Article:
Degenerative Arthritis in Cats
Dr. Robert Parker
Degenerative joint disease (DJD), or arthritis, affects cats way more than previously known. One study found that 33.9% of cats aged 6 ½ years had radiographic evidence of arthritis. The prevalence of arthritis in cats increases significantly with age. The most commonly affected joints in this study were the hips and elbows. Lameness
In another study (2002), 90% of cats over 12 years of age had evidence of arthritis, most often occurring in the hips, shoulders, elbows, knees and ankles.
Degenerative joint disease (DJD), or arthritis, affects the smooth articular cartilage of the joint, which is the covering of bone in the joints that is responsible for the smooth, non-painful motion of joints. When it becomes worn, raw bone surfaces become exposed and rub together. DJD is the result, causing pain and lack of joint mobility.
DJD can occur over a lifetime of wear or as a result of injury. The soft tissue lining of the joint (synovium) is the first tissue in many animals to be affected in the disease and the subsequent irritation of the joint lining (synovitis) liberates chemical mediators that have been shown to be responsible for cartilage degeneration.
Primary cartilage damage can also initiate a cascade of events that result in further cartilage damage and synovial lining inflammation. This results in a vicious cycle of cartilage degeneration, release of degenerative factors and continued cartilage degeneration.
Normal cartilage is composed of cartilage cells (chondrocytes) and a supporting substance (matrix) that is produced by the cells. DJD involves the derangement of chondrocyte metabolism and subsequent matrix alteration.
What to Watch For
Dry crackling sound upon movement of the joint (crepitation)
Diagnostic tests are needed to recognize DJD and exclude other diseases. Tests may include:
Complete medical history and physical examination
A thorough orthopedic examination. DJD is usually characterized by a slow-onset, waxing and waning lameness pattern of the affected joint. Depending on the length and severity of the disease pain, swelling and grinding may be felt.
Radiographs (X-rays) of the suspected joints. These will show evidence of the degenerative process. If the DJD is secondary to a primary problem, evidence of the primary problem is frequently discovered. Occasionally the introduction of contrast material ("dye") into the joint (arthrogram) may uncover a primary problem. Advanced imaging techniques such as computed tomography (CT), magnetic resonance imaging (MRI) or bone scan (scintigraphy) is occasionally of diagnostic value.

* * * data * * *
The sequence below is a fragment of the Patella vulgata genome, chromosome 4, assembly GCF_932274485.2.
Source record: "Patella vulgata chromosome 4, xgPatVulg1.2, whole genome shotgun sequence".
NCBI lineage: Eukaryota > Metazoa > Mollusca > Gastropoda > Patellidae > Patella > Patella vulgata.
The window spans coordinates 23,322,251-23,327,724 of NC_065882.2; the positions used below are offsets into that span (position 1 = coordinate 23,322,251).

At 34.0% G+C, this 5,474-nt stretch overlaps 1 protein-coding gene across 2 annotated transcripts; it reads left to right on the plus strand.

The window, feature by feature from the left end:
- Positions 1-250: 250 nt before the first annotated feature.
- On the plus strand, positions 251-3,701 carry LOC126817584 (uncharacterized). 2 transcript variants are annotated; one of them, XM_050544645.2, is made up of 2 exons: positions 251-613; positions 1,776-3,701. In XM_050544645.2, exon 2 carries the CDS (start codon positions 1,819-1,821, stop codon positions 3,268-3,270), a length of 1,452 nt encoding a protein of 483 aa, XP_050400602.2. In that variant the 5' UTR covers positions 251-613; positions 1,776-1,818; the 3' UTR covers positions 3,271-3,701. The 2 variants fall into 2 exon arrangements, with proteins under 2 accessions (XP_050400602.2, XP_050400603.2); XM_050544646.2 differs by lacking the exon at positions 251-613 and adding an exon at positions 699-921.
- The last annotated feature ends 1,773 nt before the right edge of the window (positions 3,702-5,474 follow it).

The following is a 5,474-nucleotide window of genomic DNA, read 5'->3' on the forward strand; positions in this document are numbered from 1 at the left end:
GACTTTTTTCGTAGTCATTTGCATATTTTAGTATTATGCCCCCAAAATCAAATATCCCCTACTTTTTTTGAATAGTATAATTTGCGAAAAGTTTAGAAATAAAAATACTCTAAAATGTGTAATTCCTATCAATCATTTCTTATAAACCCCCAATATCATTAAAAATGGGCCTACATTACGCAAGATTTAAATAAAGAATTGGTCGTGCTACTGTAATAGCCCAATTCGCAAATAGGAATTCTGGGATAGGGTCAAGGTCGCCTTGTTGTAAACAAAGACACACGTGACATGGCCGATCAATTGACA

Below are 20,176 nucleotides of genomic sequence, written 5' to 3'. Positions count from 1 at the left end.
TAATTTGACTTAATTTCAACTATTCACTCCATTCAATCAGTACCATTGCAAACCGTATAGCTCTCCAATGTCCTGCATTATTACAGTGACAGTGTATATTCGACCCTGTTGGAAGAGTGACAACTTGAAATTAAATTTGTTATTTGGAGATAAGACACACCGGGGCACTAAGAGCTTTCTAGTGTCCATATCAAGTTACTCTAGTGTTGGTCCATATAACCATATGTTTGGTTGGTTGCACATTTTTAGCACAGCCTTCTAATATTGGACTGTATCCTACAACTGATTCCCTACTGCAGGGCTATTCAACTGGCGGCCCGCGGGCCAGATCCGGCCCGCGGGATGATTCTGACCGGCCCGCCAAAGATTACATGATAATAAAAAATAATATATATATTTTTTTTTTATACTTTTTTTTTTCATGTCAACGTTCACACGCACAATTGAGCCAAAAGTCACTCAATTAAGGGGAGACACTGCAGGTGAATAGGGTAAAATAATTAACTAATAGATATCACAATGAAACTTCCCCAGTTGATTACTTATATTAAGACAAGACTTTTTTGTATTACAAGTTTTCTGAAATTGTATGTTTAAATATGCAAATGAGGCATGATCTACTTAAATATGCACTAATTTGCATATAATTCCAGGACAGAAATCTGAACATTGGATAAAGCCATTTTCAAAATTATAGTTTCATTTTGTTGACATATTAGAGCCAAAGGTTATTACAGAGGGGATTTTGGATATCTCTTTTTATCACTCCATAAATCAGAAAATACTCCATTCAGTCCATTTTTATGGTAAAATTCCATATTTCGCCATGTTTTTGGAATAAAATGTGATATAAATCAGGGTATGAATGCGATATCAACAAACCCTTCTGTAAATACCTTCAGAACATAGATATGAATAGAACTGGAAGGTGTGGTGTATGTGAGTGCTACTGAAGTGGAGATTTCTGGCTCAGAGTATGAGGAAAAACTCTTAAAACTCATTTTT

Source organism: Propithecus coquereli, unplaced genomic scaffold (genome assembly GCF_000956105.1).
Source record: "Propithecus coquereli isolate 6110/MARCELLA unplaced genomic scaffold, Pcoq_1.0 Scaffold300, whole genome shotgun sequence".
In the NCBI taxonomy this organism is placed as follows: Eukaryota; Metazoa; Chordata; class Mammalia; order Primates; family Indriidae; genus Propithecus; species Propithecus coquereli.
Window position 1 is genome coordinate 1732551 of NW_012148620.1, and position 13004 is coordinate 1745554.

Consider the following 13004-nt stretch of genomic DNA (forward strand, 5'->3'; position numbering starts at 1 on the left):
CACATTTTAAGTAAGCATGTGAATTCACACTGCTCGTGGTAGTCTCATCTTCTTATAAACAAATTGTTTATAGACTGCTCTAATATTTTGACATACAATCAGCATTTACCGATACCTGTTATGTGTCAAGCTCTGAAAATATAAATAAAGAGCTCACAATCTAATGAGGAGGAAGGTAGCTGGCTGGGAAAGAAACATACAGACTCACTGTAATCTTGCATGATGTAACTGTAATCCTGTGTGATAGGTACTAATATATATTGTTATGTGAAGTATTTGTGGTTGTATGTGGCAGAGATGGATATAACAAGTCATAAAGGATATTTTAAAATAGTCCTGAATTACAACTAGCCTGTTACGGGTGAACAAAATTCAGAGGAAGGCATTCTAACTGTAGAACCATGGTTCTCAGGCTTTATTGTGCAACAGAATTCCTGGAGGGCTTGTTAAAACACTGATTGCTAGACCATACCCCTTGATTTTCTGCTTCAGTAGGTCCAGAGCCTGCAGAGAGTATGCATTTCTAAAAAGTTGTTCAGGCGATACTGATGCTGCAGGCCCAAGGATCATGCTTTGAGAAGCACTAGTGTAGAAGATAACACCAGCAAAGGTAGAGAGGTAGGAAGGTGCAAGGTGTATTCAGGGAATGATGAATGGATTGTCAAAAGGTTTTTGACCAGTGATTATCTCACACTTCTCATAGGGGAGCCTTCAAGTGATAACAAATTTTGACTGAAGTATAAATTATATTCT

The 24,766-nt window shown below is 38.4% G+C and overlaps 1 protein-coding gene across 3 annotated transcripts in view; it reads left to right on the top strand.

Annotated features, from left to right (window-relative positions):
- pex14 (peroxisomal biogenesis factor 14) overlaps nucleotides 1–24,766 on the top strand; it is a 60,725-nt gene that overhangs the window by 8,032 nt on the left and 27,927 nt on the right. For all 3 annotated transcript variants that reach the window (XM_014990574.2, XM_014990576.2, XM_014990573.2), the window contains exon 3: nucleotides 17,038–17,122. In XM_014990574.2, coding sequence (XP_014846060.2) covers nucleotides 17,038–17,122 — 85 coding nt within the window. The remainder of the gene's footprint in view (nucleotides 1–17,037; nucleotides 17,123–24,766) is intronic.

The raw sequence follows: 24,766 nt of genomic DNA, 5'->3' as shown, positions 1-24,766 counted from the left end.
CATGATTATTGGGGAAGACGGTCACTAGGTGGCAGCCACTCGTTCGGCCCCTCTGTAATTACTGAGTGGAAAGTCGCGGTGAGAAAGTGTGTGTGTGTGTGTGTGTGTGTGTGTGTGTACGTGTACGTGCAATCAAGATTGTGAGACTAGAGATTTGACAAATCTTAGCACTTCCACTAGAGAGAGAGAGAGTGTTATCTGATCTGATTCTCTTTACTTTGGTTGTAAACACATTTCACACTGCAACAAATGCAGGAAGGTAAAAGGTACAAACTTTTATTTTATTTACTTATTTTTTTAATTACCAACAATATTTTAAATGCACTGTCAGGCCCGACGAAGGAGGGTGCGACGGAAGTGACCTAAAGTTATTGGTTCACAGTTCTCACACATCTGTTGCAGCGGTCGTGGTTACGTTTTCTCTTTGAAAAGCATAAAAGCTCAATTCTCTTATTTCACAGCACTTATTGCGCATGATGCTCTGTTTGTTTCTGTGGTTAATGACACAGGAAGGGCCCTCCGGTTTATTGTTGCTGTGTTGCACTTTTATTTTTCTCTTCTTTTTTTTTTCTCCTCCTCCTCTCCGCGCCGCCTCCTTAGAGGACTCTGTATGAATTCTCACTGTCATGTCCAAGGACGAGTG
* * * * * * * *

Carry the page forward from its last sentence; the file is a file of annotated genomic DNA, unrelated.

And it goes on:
Joint fluid analysis. This test can help differentiate between degenerative joint disease and other causes of more inflammatory joint disease, such as canine rheumatoid and infectious (bacterial, fungal etc.) arthritis.
Treatment for DJD may include one or more of the following:
Medical treatment and weight reduction are often the initial hallmarks toward treatment of DJD. Weight reduction decreases stress placed on the joints and a number of older and newer drugs have been used to alleviate the clinical signs associated with DJD. Nonsteroidal anti-inflammatory drugs (NSAIDS) have been used for years since Bayer marketed acetylsalicylic acid (aspirin) in 1899. All drugs have potential side effects; however, the newer NSAIDs seem to have less side effects than aspirin in animals. Aspirin should not be used in cats. Corticosteroids (cortisone) decrease the inflammation of DJD, although it is a well-established scientific fact that chronic steroid use causes cartilage damage and should not be used for long-term therapy.
Surgical treatment of traumatic causes of secondary DJD (such as knee ligament rupture), seem to slow the progression of the degenerative process.
Either arthrodesis (fusion) or other arthroplasty (joint replacement or excision) procedures are usually very successful in restoring pain-free range of motion in selected cases of DJD.
Home Care and Prevention
After your cat's surgery, follow your veterinarian's specific instruction concerning medications, care and recheck examinations. Limited range of motion and physical therapy exercises are usually beneficial.
Since some of the developmental orthopedic conditions that result in DJD have some component of inheritability, selective breeding of unaffected animals will help decrease the incidence of the disease in the population as a whole. This can decrease the incidence of many of the congenital orthopedic problems.
Proper nutrition is also important in order to have a normal weight gain during development.